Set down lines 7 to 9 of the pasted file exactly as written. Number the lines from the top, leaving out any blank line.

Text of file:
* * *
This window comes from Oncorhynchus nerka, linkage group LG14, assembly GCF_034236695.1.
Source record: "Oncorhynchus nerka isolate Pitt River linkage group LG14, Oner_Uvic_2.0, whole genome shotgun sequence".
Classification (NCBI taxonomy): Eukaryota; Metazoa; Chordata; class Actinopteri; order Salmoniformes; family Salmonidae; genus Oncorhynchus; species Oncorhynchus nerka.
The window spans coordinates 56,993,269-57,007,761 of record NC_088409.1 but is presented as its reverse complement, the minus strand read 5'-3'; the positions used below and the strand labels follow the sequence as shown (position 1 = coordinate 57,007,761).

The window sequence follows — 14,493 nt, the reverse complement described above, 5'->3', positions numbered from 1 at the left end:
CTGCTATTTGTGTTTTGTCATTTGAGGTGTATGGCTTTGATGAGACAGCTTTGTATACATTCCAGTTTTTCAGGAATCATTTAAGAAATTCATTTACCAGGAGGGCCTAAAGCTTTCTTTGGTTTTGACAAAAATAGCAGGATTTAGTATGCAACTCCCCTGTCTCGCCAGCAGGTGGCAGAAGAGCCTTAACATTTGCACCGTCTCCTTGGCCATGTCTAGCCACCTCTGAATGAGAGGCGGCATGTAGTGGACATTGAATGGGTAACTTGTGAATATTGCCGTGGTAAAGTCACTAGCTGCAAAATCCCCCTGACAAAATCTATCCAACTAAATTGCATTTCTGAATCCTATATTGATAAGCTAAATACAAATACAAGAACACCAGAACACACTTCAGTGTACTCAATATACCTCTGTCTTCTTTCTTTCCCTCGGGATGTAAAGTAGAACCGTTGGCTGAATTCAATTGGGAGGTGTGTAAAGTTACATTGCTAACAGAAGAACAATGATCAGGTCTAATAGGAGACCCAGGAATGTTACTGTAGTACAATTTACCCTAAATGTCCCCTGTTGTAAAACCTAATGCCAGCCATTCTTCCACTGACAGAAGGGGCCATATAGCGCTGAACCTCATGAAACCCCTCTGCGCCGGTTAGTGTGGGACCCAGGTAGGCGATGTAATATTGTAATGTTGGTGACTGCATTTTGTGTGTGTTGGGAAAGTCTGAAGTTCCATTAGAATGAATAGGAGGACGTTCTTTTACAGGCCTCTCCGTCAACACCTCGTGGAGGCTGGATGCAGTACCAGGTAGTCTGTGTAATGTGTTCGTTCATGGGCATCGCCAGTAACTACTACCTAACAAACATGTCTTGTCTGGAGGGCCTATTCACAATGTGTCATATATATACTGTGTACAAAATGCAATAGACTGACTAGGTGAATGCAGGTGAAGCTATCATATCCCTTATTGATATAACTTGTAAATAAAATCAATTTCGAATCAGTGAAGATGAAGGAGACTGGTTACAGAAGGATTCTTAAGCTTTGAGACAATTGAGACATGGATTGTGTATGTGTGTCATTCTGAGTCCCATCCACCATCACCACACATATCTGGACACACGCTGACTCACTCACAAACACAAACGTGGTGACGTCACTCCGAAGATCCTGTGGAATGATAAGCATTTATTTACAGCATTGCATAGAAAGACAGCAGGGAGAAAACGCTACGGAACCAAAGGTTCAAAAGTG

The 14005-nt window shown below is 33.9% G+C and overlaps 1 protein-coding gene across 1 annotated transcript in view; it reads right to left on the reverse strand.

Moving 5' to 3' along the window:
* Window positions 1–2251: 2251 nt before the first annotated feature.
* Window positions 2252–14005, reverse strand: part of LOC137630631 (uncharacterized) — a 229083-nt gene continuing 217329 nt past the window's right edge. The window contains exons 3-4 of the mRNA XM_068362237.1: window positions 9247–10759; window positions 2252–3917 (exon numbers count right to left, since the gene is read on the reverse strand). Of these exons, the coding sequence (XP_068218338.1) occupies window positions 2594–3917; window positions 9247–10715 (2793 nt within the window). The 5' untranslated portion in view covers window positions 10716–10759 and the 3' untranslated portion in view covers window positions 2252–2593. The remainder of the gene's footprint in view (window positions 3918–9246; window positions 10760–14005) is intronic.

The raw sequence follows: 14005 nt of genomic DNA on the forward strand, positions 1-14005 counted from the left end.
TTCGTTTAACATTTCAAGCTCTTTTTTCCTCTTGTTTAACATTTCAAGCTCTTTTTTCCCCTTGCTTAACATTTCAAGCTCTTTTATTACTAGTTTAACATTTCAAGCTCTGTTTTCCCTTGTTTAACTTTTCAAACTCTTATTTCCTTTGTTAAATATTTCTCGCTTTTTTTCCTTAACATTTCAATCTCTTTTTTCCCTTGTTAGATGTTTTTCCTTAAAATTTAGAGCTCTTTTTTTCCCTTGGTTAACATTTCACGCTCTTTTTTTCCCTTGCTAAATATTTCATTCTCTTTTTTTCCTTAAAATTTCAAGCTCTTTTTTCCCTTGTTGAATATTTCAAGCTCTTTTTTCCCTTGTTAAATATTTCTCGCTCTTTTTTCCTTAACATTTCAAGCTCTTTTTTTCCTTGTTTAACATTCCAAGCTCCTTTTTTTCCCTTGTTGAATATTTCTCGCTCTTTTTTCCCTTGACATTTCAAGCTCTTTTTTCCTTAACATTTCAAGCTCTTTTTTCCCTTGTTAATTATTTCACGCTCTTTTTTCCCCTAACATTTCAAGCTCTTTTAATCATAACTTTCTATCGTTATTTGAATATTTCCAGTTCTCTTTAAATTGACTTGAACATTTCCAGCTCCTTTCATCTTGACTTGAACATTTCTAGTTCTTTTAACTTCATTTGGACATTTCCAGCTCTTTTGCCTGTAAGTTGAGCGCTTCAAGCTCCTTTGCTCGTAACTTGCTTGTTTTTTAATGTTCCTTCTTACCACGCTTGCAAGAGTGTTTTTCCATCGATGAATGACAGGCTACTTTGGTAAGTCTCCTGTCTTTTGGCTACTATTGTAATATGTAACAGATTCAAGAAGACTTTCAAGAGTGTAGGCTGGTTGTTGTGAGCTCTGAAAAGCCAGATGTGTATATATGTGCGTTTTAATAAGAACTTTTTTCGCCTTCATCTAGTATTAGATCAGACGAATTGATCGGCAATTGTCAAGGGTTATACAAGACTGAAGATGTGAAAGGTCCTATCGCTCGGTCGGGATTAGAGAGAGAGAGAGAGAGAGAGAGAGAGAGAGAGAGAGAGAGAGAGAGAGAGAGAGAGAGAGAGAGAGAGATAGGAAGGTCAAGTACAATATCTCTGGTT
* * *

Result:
The 14005-nt window shown below is 33.9% G+C and overlaps 1 protein-coding gene across 1 annotated transcript in view; it reads right to left on the reverse strand.

Moving 5' to 3' along the window:
* Window positions 1–2251: 2251 nt before the first annotated feature.